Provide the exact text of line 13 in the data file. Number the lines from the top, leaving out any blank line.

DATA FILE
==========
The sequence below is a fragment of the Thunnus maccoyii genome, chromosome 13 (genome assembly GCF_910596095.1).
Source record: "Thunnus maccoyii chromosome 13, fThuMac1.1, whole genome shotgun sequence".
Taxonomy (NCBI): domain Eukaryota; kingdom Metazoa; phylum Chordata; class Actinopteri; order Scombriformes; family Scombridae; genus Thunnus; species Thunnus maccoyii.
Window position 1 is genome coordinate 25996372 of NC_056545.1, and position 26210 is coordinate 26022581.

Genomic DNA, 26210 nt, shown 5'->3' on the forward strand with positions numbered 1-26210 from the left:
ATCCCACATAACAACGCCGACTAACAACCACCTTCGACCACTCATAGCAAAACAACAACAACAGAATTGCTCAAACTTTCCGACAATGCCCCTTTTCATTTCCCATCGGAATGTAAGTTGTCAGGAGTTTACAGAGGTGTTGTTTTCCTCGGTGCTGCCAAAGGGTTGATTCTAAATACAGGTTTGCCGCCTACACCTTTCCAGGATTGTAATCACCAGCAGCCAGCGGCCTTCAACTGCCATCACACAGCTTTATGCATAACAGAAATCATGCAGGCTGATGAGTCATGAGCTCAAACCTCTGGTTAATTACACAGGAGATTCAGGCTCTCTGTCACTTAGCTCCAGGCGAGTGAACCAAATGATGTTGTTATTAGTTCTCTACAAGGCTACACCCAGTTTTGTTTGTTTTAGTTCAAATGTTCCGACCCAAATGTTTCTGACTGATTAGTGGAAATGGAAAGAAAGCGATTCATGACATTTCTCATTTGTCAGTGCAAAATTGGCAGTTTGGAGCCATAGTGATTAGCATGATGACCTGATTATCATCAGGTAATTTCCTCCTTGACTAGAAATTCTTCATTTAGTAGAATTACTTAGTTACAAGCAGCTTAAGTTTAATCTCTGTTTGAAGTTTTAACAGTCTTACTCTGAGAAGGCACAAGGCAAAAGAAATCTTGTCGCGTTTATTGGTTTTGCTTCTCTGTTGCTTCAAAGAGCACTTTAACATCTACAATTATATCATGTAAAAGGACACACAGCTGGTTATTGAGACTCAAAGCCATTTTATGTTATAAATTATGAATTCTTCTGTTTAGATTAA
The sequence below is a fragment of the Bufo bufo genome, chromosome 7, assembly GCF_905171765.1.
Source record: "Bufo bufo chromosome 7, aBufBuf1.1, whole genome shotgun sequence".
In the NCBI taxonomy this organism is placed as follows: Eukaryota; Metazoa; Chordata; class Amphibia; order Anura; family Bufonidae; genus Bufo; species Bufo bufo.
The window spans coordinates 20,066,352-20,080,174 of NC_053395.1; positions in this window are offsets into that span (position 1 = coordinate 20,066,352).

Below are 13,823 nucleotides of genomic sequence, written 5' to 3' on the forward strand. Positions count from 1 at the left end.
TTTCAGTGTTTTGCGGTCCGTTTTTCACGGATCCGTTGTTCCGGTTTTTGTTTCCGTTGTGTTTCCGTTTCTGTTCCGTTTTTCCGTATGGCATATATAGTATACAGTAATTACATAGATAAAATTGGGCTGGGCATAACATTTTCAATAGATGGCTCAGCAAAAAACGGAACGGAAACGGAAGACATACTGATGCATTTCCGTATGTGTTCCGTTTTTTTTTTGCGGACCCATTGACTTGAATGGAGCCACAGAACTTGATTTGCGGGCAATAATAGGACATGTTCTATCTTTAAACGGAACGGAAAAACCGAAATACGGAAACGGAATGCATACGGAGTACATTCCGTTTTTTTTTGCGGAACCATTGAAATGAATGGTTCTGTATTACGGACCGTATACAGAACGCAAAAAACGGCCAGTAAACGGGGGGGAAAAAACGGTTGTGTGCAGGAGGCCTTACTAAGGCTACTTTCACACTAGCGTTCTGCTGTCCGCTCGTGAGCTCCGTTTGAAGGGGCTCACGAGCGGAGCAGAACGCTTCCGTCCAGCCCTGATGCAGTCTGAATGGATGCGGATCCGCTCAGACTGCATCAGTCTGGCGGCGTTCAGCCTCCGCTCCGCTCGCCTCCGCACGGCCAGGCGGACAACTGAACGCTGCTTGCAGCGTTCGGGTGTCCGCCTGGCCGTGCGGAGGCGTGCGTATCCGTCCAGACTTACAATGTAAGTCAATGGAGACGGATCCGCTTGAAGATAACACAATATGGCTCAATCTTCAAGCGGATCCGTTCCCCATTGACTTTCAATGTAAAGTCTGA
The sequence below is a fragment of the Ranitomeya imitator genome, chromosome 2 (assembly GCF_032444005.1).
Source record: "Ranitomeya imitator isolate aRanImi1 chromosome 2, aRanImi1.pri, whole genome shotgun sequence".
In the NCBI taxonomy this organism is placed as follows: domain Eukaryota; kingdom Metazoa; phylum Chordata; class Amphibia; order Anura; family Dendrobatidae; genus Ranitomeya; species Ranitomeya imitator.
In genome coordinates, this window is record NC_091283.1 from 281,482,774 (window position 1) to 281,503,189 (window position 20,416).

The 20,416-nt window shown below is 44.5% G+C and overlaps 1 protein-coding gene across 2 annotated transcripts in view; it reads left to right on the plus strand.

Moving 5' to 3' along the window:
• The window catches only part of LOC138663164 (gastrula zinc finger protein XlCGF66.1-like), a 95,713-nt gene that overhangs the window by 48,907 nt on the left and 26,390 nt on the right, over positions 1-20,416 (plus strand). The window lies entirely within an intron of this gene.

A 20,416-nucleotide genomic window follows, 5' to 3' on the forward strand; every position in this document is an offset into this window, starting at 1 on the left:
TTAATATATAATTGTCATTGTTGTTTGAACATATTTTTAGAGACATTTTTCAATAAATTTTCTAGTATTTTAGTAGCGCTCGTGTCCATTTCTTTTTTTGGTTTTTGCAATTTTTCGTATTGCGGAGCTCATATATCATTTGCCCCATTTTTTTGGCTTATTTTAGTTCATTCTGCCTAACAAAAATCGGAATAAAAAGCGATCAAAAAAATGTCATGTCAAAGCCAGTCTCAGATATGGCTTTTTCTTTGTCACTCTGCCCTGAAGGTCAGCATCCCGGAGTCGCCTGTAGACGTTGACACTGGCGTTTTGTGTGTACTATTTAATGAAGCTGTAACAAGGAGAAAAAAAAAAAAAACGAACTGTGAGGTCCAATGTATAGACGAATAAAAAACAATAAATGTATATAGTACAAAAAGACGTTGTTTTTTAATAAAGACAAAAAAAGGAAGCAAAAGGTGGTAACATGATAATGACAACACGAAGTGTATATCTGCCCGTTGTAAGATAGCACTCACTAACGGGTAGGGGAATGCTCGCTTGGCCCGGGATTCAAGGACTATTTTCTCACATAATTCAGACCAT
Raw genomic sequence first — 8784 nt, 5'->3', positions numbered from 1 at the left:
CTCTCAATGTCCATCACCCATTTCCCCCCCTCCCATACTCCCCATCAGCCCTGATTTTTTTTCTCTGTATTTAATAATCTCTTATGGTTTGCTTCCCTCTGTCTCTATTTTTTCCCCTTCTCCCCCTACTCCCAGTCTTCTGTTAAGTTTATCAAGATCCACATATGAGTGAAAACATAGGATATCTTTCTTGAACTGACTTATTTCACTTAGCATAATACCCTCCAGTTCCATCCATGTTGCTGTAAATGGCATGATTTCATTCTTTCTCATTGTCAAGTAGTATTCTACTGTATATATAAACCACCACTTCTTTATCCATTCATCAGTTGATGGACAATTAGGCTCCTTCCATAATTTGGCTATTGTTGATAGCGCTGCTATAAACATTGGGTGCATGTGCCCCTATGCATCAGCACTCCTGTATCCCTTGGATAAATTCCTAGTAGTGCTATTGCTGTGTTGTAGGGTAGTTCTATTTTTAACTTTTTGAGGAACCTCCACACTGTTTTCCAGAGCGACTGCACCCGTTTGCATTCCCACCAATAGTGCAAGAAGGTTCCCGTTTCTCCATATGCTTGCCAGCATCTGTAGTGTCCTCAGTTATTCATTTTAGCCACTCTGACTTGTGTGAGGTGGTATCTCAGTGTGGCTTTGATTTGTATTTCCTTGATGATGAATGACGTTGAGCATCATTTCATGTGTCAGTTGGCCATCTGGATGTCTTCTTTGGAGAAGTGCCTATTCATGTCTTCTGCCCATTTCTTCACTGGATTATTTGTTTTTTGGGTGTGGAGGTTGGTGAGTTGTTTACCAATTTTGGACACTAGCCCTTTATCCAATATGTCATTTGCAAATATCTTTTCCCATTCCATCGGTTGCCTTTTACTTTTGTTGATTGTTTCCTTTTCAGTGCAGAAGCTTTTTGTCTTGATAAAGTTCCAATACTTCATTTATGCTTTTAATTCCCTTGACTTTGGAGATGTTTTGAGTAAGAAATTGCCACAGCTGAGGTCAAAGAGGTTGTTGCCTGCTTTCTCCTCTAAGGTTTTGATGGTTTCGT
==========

The sequence below is a fragment of the Ranitomeya imitator genome, chromosome 2 (assembly GCF_032444005.1).